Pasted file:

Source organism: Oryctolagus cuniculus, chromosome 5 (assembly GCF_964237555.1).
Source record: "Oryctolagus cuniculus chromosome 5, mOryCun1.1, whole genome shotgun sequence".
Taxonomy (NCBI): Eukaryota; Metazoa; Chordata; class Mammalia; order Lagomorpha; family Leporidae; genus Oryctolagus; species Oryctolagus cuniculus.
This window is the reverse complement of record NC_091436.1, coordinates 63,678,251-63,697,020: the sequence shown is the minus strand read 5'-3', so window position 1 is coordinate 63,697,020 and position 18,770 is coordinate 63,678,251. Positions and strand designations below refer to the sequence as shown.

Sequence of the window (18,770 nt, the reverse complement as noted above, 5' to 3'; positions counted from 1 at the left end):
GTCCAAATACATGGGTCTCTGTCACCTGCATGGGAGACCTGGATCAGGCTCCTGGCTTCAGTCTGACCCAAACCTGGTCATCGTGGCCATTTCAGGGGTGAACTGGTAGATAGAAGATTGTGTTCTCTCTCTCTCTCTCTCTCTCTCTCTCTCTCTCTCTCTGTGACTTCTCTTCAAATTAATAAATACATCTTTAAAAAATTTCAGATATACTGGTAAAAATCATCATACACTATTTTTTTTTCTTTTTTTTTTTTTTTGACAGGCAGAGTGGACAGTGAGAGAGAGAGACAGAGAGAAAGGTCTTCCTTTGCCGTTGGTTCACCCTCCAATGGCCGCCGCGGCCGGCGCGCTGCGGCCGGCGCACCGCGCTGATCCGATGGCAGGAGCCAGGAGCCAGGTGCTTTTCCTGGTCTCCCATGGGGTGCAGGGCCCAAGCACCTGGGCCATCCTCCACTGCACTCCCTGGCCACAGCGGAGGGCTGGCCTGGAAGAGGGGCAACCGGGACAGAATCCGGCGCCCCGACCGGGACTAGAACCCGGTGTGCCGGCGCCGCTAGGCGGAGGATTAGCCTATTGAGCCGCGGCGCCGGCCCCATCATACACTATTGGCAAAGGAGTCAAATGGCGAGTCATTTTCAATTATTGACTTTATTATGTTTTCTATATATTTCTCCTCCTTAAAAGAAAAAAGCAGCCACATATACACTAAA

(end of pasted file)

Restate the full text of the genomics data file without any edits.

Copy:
Source organism: Oryctolagus cuniculus, chromosome 5 (assembly GCF_964237555.1).
Source record: "Oryctolagus cuniculus chromosome 5, mOryCun1.1, whole genome shotgun sequence".
Taxonomy (NCBI): Eukaryota; Metazoa; Chordata; class Mammalia; order Lagomorpha; family Leporidae; genus Oryctolagus; species Oryctolagus cuniculus.
This window is the reverse complement of record NC_091436.1, coordinates 63,678,251-63,697,020: the sequence shown is the minus strand read 5'-3', so window position 1 is coordinate 63,697,020 and position 18,770 is coordinate 63,678,251. Positions and strand designations below refer to the sequence as shown.

Sequence of the window (18,770 nt, the reverse complement as noted above, 5' to 3'; positions counted from 1 at the left end):
GTCCAAATACATGGGTCTCTGTCACCTGCATGGGAGACCTGGATCAGGCTCCTGGCTTCAGTCTGACCCAAACCTGGTCATCGTGGCCATTTCAGGGGTGAACTGGTAGATAGAAGATTGTGTTCTCTCTCTCTCTCTCTCTCTCTCTCTCTCTCTCTCTCTGTGACTTCTCTTCAAATTAATAAATACATCTTTAAAAAATTTCAGATATACTGGTAAAAATCATCATACACTATTTTTTTTTCTTTTTTTTTTTTTTTGACAGGCAGAGTGGACAGTGAGAGAGAGAGACAGAGAGAAAGGTCTTCCTTTGCCGTTGGTTCACCCTCCAATGGCCGCCGCGGCCGGCGCGCTGCGGCCGGCGCACCGCGCTGATCCGATGGCAGGAGCCAGGAGCCAGGTGCTTTTCCTGGTCTCCCATGGGGTGCAGGGCCCAAGCACCTGGGCCATCCTCCACTGCACTCCCTGGCCACAGCGGAGGGCTGGCCTGGAAGAGGGGCAACCGGGACAGAATCCGGCGCCCCGACCGGGACTAGAACCCGGTGTGCCGGCGCCGCTAGGCGGAGGATTAGCCTATTGAGCCGCGGCGCCGGCCCCATCATACACTATTGGCAAAGGAGTCAAATGGCGAGTCATTTTCAATTATTGACTTTATTATGTTTTCTATATATTTCTCCTCCTTAAAAGAAAAAAGCAGCCACATATACACTAAA